For smaller groups of patients, healthcare can already offer treatment that is directly targeted at molecular changes that drive the growth of cancer cells. This is called precision medicine. However, broader and more comprehensive molecular diagnostics need to be developed and implemented. This will enable more cancer patients to benefit from the progress that has been made in cancer research in the last decade.
Our diagnostic challenge
Each year over 60,000 new cases of cancer are diagnosed in Sweden. Cancer is the most common cause of death in Sweden amongst those under the age of 80, resulting in 20,000 deaths each year. Solid tumours constitute over 90 percent of all cancers, while other cancers occur in the blood forming organs (see more under hematology). Cancer is a disease group with a large degree of variation. The basic disease mechanisms are different for different organs, for example for breast cancer compared to lung cancer. Since a cancer also develops from the body’s own cells, each patient has a unique “fingerprint” which requires unique treatment that is adjusted to the individual. The fingerprint is the specific set of hundreds of gene changes (mutations) that have occurred in the cancer cell’s genetic material (DNA) while the cancer has developed. This may have been going on for 20 years before a tumour is discovered.
The current situation
Genetic testing is currently performed for a handful of genetic mutations which indicate that the tumour may respond to a targeted treatment for these mutations. This type of testing is primarily conducted within lung cancer, colorectal cancer and skin cancer (malignant melanoma) where precision drugs, targeted treatments that are active against specific molecular changes, are standard therapy in healthcare. The analyses take place at the molecular-pathological laboratories in Sweden and are performed on tissue samples (biopsies) that are sent for cancer diagnostics to a pathology department. Today’s genetic testing manages to detect changes in 1-50 cancer genes through “targeted” sequencing. However, we can see that there is an increased need to analyse mutations in approximately 500 cancer genes in order to cover all relevant gene changes in all the different forms of cancer.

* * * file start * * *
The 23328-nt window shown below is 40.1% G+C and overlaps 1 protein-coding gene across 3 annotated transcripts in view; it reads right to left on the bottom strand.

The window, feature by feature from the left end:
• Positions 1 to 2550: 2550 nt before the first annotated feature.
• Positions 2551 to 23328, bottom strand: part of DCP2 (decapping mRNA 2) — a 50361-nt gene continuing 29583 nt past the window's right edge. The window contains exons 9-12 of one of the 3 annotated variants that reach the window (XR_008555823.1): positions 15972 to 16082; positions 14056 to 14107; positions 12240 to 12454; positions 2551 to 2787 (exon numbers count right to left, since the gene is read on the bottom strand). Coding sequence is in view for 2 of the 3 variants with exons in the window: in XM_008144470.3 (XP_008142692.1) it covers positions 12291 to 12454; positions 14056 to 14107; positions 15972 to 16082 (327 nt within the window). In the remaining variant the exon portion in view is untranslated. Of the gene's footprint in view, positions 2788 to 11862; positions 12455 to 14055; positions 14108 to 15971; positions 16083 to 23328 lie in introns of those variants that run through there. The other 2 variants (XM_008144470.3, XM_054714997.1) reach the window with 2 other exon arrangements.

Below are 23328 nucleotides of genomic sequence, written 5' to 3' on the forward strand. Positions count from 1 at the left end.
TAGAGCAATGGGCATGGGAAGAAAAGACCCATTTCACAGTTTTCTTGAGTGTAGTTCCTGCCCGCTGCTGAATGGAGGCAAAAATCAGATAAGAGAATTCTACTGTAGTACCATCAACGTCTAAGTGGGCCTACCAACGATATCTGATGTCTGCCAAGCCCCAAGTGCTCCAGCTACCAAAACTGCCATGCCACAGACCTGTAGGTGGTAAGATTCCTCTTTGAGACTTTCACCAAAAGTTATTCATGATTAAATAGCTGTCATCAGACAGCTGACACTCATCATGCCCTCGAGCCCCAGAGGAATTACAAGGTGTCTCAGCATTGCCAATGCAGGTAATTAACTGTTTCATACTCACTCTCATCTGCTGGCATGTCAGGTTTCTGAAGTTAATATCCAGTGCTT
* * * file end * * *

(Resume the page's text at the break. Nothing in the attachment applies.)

Goals for development:
- Develop, and implement in clinical routine, targeted diagnostics for mutations in approximately 500 genes that are relevant to the development of cancer and choice of treatment.
- Develop, and implement in clinical routine, equivalent diagnostics for blood samples. Since cancer cells are continually replaced, cancer-cell DNA leaks out into the blood. Sampling can be made easier with a blood sample instead of a tissue sample in order to find a mutation.
- Pilot project for global diagnostics of whole genome (DNA) and gene expression (RNA) in cancer cells – in other words mapping mutations in all 20,000 genes in a patient’s genetic material.
- Establish national standardised tools for analysis, communication channels and clinical practice, together with physicians, for standardised diagnostics and treatment in Sweden.
National collaboration in Genomic Medicine Sweden will be intensified in the development, validation and implementation of new analyses and within ongoing diagnostics. In parallel with this, work in regional GMCs is being developed, where molecular pathology units work side by side with all of the specialties that are needed to treat patients with cancer.